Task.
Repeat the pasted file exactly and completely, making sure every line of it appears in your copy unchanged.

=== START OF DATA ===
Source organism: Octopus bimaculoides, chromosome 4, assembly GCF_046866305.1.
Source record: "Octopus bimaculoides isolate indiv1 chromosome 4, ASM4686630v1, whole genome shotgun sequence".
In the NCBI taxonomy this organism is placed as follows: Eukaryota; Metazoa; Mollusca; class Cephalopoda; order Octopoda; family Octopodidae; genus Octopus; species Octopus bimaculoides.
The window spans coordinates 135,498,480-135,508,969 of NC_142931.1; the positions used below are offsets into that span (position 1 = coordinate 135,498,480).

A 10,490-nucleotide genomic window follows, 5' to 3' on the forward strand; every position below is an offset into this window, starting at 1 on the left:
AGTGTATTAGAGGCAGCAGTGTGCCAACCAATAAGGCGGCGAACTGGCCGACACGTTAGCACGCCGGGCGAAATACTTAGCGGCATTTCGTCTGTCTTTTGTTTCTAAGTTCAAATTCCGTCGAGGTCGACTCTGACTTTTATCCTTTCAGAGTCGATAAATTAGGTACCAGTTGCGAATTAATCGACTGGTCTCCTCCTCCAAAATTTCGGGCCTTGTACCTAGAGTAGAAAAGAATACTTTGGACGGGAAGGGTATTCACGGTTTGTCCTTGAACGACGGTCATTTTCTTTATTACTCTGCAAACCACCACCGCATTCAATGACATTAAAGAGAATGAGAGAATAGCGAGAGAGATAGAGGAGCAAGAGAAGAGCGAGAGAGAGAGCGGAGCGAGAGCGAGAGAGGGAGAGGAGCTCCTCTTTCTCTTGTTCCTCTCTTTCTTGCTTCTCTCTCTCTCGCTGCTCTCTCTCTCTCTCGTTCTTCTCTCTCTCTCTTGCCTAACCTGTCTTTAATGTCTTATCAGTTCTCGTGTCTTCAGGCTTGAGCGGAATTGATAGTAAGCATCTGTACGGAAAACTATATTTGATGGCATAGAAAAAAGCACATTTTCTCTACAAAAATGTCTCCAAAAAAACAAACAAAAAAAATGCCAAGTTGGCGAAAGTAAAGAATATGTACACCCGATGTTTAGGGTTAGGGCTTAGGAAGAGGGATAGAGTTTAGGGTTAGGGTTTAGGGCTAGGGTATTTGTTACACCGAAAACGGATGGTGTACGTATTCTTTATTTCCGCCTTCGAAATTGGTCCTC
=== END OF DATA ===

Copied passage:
Source organism: Octopus bimaculoides, chromosome 4, assembly GCF_046866305.1.
Source record: "Octopus bimaculoides isolate indiv1 chromosome 4, ASM4686630v1, whole genome shotgun sequence".
In the NCBI taxonomy this organism is placed as follows: Eukaryota; Metazoa; Mollusca; class Cephalopoda; order Octopoda; family Octopodidae; genus Octopus; species Octopus bimaculoides.
The window spans coordinates 135,498,480-135,508,969 of NC_142931.1; the positions used below are offsets into that span (position 1 = coordinate 135,498,480).

A 10,490-nucleotide genomic window follows, 5' to 3' on the forward strand; every position below is an offset into this window, starting at 1 on the left:
AGTGTATTAGAGGCAGCAGTGTGCCAACCAATAAGGCGGCGAACTGGCCGACACGTTAGCACGCCGGGCGAAATACTTAGCGGCATTTCGTCTGTCTTTTGTTTCTAAGTTCAAATTCCGTCGAGGTCGACTCTGACTTTTATCCTTTCAGAGTCGATAAATTAGGTACCAGTTGCGAATTAATCGACTGGTCTCCTCCTCCAAAATTTCGGGCCTTGTACCTAGAGTAGAAAAGAATACTTTGGACGGGAAGGGTATTCACGGTTTGTCCTTGAACGACGGTCATTTTCTTTATTACTCTGCAAACCACCACCGCATTCAATGACATTAAAGAGAATGAGAGAATAGCGAGAGAGATAGAGGAGCAAGAGAAGAGCGAGAGAGAGAGCGGAGCGAGAGCGAGAGAGGGAGAGGAGCTCCTCTTTCTCTTGTTCCTCTCTTTCTTGCTTCTCTCTCTCTCGCTGCTCTCTCTCTCTCTCGTTCTTCTCTCTCTCTCTTGCCTAACCTGTCTTTAATGTCTTATCAGTTCTCGTGTCTTCAGGCTTGAGCGGAATTGATAGTAAGCATCTGTACGGAAAACTATATTTGATGGCATAGAAAAAAGCACATTTTCTCTACAAAAATGTCTCCAAAAAAACAAACAAAAAAAATGCCAAGTTGGCGAAAGTAAAGAATATGTACACCCGATGTTTAGGGTTAGGGCTTAGGAAGAGGGATAGAGTTTAGGGTTAGGGTTTAGGGCTAGGGTATTTGTTACACCGAAAACGGATGGTGTACGTATTCTTTATTTCCGCCTTCGAAATTGGTCCTC